Six Essential Stops on the Turkish Riviera

Thanks to its wonderful Mediterranean climate, clear, turquoise waters, rich history and vibrant and varied culture, the coast of Turkey that stretches along the Antalya and Mugla provinces is also widely known as the Turkish Riviera – and indeed, it’s as exotic and appealing as its name would suggest. Journeying along the Turkish Riviera will allow you to discover fascinating archaeological sites, thrilling modern cities and quaint, unspoilt villages, as well as experience the unique way of life that still thrives in Turkey today, but no matter where your trip takes you there are six stops on the Turkish Riviera that you simply cannot miss.

The Temple of Artemis, Ephesus

Temple of Artemis
photo by Eileen Delhi on flickr

Along the Turkish Riviera there is abundant evidence of the country’s Greek history, including the remains of the Temple of Artemis in Ephesus, which dates back to 650BC and was one of the Seven Wonders of the Ancient World. Although the remains are now somewhat scarce, it’s still an intriguing site to visit, as the lone marble column that rises from the ground hints at the grand scale of the building which once stood there, and the low-level foundations allow you to imagine for yourself what was inside.

Bodrum Harbour

Bodrum Harbour
photo by Yilmaz Oevuenc on flickr

Many hundreds of colourful yachts and boats line up in the harbour at Bodrum during the summer months, many of which belong to the rich and famous and certainly help add to the Turkish Riviera’s glamorous reputation. Look beyond the sails of the boats at Bodrum Harbour and you’ll see the Medieval Bodrum Castle, which should also not be missed for its fantastic views over the water, and the Museum of Underwater Archaeology in the castle grounds, at which you can discover some of the beguiling artefacts that have been plucked from Bodrum’s waters over the centuries.

Alanya Castle

Alanya Castle
photo by Arnstein Ronning on flickr

Commanding unmatched views over the city of Analya, this 13th century Seljuq castle cannot be missed during your travels around the Turkish Riviera. The remains of Analya Castle are surprisingly intact, and you’ll have many photo opportunities of the Cicilian Mountains as you make your way around the ruins. Also close by the Analya Castle are the relics of a mausoleum from the same era, as well as an 11th century Byzantine church, a survivor of the fortification that existed in the same spot before Analya Castle was built.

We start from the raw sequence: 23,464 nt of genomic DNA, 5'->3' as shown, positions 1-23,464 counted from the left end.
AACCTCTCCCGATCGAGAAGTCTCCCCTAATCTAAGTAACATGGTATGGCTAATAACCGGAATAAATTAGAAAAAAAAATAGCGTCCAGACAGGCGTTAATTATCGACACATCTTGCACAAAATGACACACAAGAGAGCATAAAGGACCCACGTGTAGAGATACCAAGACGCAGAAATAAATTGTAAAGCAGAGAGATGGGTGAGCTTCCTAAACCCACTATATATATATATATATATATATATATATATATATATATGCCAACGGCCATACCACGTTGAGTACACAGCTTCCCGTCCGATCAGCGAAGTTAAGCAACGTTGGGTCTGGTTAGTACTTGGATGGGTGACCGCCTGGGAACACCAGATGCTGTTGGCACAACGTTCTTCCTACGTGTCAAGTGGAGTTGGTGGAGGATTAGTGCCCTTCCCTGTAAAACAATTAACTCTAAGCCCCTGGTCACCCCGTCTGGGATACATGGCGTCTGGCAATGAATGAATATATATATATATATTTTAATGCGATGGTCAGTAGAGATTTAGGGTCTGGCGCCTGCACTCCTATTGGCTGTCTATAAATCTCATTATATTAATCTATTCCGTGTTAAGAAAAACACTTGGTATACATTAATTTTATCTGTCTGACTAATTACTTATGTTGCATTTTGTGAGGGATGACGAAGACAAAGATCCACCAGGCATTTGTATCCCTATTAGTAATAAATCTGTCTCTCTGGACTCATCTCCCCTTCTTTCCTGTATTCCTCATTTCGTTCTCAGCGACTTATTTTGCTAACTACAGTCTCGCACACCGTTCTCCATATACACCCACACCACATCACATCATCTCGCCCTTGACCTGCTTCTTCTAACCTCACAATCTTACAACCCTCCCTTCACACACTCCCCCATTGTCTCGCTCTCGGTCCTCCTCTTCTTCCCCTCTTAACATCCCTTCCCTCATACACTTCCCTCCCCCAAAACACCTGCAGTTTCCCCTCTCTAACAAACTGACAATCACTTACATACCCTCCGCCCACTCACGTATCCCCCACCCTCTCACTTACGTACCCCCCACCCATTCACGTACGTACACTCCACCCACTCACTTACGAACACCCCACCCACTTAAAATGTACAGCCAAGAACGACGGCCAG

The Lycian Tombs, Fethiye

Lycian Tombs
photo by Al, Izabela & Alyssa on flickr

Whilst there are many astonishing sights to be found along the Turkish Riviera, few come close to that of the Lycian Tombs in Fethiye, which were carved into the soft limestone rock faces and are still almost entirely intact today – a testament to the skills of the masons that hewed them, many hundreds of years ago. It was a Lycian belief that a dead person’s soul would be transported to the after-life by a winged creature, which explains why the tombs were built high up, near the top of cliffs or overlooking the water.

The Pine Forests of Icmeler

Icmeler Pine Forests
photo by Hans Mestrum on flickr

Enclosed by pine forests, the town of Icmeler is considered by many to be the quieter alternative to Marmaris, which is just a fifteen minute drive away. As you drive into Icmeler the fragran pines will give way to a sand and shingle bay, lined by many luxurious hotels like the Vela Hotel Icmeler, which make the town an inviting place to spend time on your Turkish Riviera journey.

Temple of Apollo, Didyma

Temple of Apollo
photo by Geoff R on flickr

According to Greek mythology, the site of the Temple of Apollo is where Leto and Zeus supposedly conceived the twins Apollo and Artemis – yet unlike the Temple of Artemis in Ephesus, Apollo’s shrine is still mostly preserved. The Temple of Apollo was one of the grandest constructions of its kind in ancient Greek times, and it’s still possible to walk through the corridors and around the columns to get a true sense of the shrine’s enormity.

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